Low Back Sprain / Strain – Introduction:
Low back strains and sprains are extremely common because of all the bending and lifting that we do. A low back sprain or strain can involve the lumbar spinal joints and/or the sacroiliac joints (SIJs). A strain is defined as tearing of muscular (myofascial) tissue and a sprain is defined as tearing of ligamentous tissue (including joint capsule and other fascial tissues). Very often, the trauma that causes one will cause the other and the client/patient will present with an injury that is both a strain and a sprain. Generally, it is usually paraspinal musculature (erector spinae and transversospinalis) that tears with a low back strain. Low back sprains involve the ligaments and joint capsules of the lumbar spine as well as the ligaments of the SIJs. Because the SIJ is heavily ligamentous, it is more often sprained than strained.
The two most common causes for a low back sprain / strain are macrotrauma and repetitive microtraumas. Most often, these traumas involve bending and lifting. When we bend over, the center of gravity/weight of our trunk becomes imbalanced anteriorly and our trunk would fall into flexion if it were not for our posterior paraspinal extensor musculature contracting with a force of extension to counter the flexion force of gravity. Unfortunately, because the paraspinal muscles are so close to the axis of motion of the spine, they have very poor leverage force and have to contract strongly to counter gravity. If their contraction force is too great, they might tear, resulting in a low back strain. If we pick up an object, the weight of the object adds to the force of our paraspinal contraction and the likelihood of a strain. And the farther away from our body that we hold the object, the increased leverage force and even greater chance of straining paraspinal muscle tissue.
Add to this concept the fact that as we bend farther into flexion, our paraspinal musculature is increasingly stretched longer, decreasing its ability to create tension force when contracting due to the length tension relationship curve (when muscle tissue is stretched, it can form fewer myosin-actin cross-bridges because some of the active sites of the actin filaments are out of reach of the myosin heads). Therefore, the farther we bend forward, the weaker our paraspinal muscles become, increasing the chance that they may be unable to generate enough strength to counter the gravity force of the forward body plus the weight being held. If they cannot counter this force, they might tear and the client/patient will experience a low back strain.
A low back sprain of ligamentous tissue occurs in a similar manner in that posterior ligamentous fascial tissue is also responsible for countering the force of gravity acting on our forward body weight along with any object being held. However, ligamentous tissue counters the flexion force “passively” (versus the active tension of sliding filament muscle contraction). As with muscle tissue, the heavier the object held and the farther away the center of gravity of the body plus object is, the greater force that is placed on the ligamentous tissue. The major difference is that ligaments tend to exert their force near or at the end of passive range of motion of the joint(s). Therefore, low back sprains tend to occur when we are bent far over. This is compounded by the fact that, as stated, muscles become increasingly weaker as we bend farther over, shifting more of the burden of countering gravity to the ligaments. Therefore, when a person bends over and their back “goes out,” assuming that soft tissue tearing occurred, strains tend to occur higher in the bend and sprains tend to occur lower in the bend.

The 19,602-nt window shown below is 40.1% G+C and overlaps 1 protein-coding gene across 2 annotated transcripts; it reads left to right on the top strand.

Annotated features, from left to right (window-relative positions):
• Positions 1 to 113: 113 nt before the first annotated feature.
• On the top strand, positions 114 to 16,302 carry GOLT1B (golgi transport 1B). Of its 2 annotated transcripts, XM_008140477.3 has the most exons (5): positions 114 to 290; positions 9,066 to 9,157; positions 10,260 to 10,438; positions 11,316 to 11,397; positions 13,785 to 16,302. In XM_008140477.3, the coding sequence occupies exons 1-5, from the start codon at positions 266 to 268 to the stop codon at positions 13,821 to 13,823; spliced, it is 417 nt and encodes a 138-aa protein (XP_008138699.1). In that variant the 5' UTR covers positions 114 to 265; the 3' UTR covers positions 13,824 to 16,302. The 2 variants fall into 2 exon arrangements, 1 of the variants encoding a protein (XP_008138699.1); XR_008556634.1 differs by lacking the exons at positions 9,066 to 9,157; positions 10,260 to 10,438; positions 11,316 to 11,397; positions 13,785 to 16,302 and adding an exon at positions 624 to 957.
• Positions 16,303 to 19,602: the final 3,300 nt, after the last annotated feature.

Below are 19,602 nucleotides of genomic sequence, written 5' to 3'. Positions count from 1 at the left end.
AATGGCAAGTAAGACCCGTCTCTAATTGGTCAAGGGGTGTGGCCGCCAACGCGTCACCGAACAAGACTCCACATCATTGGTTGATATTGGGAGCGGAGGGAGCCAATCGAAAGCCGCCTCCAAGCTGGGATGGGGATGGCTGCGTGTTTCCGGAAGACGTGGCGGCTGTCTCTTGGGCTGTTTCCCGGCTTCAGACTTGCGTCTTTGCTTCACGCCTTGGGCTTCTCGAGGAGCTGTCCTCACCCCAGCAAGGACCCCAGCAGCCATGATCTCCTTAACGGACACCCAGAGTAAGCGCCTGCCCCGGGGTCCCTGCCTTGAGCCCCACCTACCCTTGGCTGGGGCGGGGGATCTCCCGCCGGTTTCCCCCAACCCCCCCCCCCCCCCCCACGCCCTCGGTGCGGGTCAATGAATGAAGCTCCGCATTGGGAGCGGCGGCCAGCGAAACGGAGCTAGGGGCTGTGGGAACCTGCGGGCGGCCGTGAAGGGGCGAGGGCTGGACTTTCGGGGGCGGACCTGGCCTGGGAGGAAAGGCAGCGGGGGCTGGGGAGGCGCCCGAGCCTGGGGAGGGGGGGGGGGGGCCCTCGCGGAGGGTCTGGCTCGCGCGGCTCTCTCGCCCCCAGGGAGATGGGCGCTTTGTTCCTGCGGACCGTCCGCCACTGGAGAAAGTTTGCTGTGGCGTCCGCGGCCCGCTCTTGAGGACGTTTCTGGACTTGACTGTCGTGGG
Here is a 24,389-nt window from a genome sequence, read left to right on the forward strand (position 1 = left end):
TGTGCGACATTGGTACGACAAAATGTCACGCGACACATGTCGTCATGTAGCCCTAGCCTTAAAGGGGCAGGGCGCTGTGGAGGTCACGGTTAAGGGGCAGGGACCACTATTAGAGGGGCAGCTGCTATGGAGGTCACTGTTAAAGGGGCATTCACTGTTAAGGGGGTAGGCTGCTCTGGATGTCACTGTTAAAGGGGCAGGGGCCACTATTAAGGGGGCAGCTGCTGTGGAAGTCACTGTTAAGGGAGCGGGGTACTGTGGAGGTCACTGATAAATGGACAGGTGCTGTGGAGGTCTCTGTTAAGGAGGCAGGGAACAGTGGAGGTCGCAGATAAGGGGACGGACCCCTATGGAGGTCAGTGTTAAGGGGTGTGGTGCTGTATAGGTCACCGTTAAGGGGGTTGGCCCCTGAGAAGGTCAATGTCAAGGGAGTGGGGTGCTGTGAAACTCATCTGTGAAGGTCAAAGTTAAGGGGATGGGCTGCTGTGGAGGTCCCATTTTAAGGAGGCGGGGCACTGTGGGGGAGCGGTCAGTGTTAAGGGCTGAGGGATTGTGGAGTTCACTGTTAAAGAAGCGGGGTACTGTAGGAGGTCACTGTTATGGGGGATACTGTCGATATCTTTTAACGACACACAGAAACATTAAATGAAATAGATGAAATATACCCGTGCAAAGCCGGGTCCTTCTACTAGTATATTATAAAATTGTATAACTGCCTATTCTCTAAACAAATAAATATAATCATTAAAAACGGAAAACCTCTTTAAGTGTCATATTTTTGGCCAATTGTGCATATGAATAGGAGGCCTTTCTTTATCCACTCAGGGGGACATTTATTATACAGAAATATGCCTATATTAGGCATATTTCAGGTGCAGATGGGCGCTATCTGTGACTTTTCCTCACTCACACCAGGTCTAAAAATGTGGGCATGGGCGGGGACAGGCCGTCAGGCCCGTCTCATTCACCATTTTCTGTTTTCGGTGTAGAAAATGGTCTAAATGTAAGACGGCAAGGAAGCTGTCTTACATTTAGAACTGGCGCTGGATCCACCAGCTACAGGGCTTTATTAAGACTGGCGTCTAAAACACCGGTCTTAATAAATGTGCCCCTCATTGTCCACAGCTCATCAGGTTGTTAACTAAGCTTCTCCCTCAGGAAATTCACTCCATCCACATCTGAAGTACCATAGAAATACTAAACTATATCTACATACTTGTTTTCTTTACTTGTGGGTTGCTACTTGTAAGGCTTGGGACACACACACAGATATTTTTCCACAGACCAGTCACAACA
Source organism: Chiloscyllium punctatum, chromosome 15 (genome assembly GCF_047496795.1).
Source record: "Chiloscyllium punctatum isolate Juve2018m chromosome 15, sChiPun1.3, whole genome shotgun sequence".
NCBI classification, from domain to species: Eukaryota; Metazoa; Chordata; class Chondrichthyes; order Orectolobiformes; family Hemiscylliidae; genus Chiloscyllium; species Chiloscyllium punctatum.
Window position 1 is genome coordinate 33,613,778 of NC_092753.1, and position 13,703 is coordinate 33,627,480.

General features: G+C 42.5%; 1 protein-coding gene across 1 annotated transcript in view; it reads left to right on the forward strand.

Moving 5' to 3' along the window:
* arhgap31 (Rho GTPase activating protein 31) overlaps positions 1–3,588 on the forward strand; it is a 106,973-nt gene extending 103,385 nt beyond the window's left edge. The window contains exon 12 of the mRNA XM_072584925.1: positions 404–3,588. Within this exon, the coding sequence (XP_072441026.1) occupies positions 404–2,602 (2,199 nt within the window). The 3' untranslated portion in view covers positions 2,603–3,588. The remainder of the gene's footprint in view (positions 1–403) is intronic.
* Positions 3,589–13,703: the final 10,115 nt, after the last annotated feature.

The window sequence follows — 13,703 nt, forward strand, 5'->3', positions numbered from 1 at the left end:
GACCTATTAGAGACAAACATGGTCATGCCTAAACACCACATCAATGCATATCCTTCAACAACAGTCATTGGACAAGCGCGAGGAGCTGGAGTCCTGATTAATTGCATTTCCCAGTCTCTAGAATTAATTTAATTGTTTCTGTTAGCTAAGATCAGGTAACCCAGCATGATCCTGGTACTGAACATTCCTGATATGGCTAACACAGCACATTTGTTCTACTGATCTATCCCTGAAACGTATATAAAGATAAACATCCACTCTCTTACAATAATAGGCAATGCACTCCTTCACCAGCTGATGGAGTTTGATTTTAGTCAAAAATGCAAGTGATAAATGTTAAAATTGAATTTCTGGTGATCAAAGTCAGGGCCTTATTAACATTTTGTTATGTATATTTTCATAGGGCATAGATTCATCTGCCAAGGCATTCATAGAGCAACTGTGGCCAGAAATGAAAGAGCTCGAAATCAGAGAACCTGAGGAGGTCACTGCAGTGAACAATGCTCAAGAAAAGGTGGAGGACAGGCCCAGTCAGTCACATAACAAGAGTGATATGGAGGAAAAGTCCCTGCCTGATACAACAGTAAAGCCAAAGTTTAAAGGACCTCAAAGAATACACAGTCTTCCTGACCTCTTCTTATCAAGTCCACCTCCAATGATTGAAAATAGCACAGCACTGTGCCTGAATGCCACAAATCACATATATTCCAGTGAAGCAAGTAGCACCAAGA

The major reason why it is recommended to perform a squat bend “with the knees” (as opposed to a stoop bend wherein the back is rounded) is that it keeps the center of gravity of our trunk closer to the spine, decreasing the tension force upon our low back paraspinal muscles and ligaments. Squat bending also keeps our spinal joints in extension, which is a more stable closed-pack position.
Repetitive microtraumas are not as dramatic toward causing a low back strain or sprain, but may be just as important. Repeated bending and lifting can cause wear and tear of the posterior paraspinal musculature and ligaments, gradually damaging and weakening them. Often, it is a macrotrauma that follows long-standing repetitive microtraumas that is the proverbial “straw that breaks the camel’s back” and causes a low back strain and/or sprain.
Note: Technically, a strain is defined as tearing of muscular tissue; but this term is often applied to muscle spasming, even if there is not tearing. Although even here, it could be argued that muscle spasming may involve some micro-tearing, which technically is tearing of tissue.